Published online May 28, 2016. doi: 10.3748/wjg.v22.i20.4824
Peer-review started: February 9, 2016
First decision: March 7, 2016
Revised: March 9, 2016
Accepted: March 30, 2016
Article in press: March 30, 2016
Published online: May 28, 2016
The present review describes the current status of multiplex quantitative real time polymerase chain reaction (qPCR) assays developed and used globally for detection and subtyping of hepatitis viruses in body fluids. Several studies have reported the use of multiplex qPCR for the detection of hepatitis viruses, including hepatitis A virus (HAV), hepatitis B virus (HBV), hepatitis C virus (HCV), hepatitis D virus (HDV), and hepatitis E virus (HEV). In addition, multiplex qPCR has also been developed for genotyping HBV, HCV, and HEV subtypes. Although a single step multiplex qPCR assay for all six hepatitis viruses, i.e., A to G viruses, is not yet reported, it may be available in the near future as the technologies continue to advance. All studies use a conserved region of the viral genome as the basis of amplification and hydrolysis probes as the preferred chemistries for improved detection. Based on a standard plot prepared using varying concentrations of template and the observed threshold cycle value, it is possible to determine the linear dynamic range and to calculate an exact copy number of virus in the specimen. Advantages of multiplex qPCR assay over singleplex or other molecular techniques in samples from patients with co-infection include fast results, low cost, and a single step investigation process.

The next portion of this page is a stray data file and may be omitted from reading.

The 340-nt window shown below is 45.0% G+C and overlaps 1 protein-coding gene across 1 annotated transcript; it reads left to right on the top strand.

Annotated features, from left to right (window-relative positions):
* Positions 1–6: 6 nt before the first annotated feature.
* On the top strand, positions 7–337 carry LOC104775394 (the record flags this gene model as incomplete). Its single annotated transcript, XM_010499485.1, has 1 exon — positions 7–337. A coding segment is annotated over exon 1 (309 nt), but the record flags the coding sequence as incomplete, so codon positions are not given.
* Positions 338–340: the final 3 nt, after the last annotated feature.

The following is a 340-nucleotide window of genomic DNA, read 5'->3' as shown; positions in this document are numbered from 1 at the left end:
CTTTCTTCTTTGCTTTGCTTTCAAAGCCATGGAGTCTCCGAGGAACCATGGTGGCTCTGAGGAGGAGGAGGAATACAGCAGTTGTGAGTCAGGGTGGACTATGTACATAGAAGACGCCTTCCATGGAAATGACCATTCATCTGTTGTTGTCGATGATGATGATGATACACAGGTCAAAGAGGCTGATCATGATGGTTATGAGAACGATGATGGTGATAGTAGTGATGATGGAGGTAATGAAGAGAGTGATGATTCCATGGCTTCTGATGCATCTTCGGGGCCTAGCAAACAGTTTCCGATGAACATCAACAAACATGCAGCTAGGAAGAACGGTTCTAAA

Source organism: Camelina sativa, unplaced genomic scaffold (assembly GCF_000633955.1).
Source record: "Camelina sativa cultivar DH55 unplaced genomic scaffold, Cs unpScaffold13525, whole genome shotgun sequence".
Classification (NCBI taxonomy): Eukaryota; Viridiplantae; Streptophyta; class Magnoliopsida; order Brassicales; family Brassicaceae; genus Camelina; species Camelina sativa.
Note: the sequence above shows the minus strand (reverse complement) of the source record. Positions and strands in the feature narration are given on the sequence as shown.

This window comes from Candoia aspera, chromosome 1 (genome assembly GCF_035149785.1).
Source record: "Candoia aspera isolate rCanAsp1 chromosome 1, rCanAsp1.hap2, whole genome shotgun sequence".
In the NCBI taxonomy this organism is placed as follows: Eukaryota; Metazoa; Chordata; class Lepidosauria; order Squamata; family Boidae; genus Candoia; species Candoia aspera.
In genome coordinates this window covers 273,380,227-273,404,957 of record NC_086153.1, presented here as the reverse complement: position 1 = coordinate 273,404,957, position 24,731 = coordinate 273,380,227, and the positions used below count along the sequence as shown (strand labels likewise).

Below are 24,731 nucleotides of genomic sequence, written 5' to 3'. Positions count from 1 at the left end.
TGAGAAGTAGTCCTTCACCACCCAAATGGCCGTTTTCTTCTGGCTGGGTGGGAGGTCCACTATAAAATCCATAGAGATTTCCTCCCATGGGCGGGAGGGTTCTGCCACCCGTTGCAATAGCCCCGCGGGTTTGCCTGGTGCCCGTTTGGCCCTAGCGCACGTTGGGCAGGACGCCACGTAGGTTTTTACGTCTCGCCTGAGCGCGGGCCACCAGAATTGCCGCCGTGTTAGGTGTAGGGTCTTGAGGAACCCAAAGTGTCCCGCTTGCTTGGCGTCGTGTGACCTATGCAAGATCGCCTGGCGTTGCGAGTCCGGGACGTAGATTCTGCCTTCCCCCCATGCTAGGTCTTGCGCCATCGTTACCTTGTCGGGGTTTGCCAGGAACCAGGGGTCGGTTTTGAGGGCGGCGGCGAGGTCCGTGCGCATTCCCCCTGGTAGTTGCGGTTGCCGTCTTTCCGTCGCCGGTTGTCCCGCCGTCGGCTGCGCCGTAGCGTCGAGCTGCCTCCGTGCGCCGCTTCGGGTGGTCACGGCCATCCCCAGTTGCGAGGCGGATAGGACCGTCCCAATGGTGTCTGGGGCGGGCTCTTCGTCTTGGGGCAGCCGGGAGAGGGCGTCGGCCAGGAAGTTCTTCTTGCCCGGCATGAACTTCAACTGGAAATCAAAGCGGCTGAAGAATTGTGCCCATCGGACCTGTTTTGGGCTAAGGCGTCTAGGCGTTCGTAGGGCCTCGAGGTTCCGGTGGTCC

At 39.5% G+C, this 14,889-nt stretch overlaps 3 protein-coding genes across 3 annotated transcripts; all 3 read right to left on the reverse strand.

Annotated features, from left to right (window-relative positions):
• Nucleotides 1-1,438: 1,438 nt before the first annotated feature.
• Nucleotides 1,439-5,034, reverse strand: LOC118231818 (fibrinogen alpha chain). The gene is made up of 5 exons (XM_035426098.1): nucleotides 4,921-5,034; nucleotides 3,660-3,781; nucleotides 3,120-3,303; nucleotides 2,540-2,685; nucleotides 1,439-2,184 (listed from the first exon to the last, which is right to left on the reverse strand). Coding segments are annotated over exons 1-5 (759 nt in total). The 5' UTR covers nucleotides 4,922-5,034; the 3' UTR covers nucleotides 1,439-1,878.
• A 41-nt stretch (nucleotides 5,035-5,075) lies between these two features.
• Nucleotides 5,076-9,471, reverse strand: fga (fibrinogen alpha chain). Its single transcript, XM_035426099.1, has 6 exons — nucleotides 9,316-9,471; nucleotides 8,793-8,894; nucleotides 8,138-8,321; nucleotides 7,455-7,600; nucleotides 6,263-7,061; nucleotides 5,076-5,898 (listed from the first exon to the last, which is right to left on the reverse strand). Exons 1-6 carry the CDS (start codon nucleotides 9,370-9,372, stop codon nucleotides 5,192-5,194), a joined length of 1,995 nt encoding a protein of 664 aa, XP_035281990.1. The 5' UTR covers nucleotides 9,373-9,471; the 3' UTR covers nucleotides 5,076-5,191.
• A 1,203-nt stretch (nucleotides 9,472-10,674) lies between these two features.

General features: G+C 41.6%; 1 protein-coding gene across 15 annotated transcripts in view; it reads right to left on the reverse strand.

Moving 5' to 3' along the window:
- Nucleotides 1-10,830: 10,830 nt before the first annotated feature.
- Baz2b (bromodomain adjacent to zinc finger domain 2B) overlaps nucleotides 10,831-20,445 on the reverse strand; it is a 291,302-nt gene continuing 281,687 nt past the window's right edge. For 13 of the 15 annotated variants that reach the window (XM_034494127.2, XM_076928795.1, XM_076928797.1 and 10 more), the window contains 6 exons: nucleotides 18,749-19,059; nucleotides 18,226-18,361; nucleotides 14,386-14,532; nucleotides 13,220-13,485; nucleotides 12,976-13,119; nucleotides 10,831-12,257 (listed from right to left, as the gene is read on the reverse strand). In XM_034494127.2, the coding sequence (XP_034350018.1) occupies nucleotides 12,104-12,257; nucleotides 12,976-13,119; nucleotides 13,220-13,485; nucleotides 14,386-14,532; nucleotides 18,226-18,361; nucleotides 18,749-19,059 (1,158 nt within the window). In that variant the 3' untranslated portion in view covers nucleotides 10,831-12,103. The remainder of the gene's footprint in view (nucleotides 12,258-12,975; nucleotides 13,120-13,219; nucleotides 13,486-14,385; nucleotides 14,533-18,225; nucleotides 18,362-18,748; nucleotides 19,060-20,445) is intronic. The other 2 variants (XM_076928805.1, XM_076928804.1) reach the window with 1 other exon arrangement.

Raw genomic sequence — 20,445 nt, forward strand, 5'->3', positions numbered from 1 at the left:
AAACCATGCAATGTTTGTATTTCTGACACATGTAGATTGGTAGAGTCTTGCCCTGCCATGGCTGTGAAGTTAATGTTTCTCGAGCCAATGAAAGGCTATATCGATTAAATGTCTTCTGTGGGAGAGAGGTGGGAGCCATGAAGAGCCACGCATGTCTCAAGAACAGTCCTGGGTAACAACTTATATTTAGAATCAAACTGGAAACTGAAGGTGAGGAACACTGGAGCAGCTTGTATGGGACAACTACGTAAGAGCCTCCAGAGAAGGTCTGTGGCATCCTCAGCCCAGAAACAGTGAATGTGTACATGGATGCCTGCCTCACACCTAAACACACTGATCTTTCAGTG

Core tip: The present review describes the worldwide application and the significance of multiplex quantitative real time polymerase chain reaction (qPCR) for simultaneous detection of hepatitis viruses and their subtypes in serum. The published literature has demonstrated that the multiplex qPCR assay is a fast, easy, cost-effective, and sensitive technique for the early diagnosis of hepatitis co-infections. Use of this technique, in comparison to other diagnostic procedures, is increasing in diagnostic laboratories.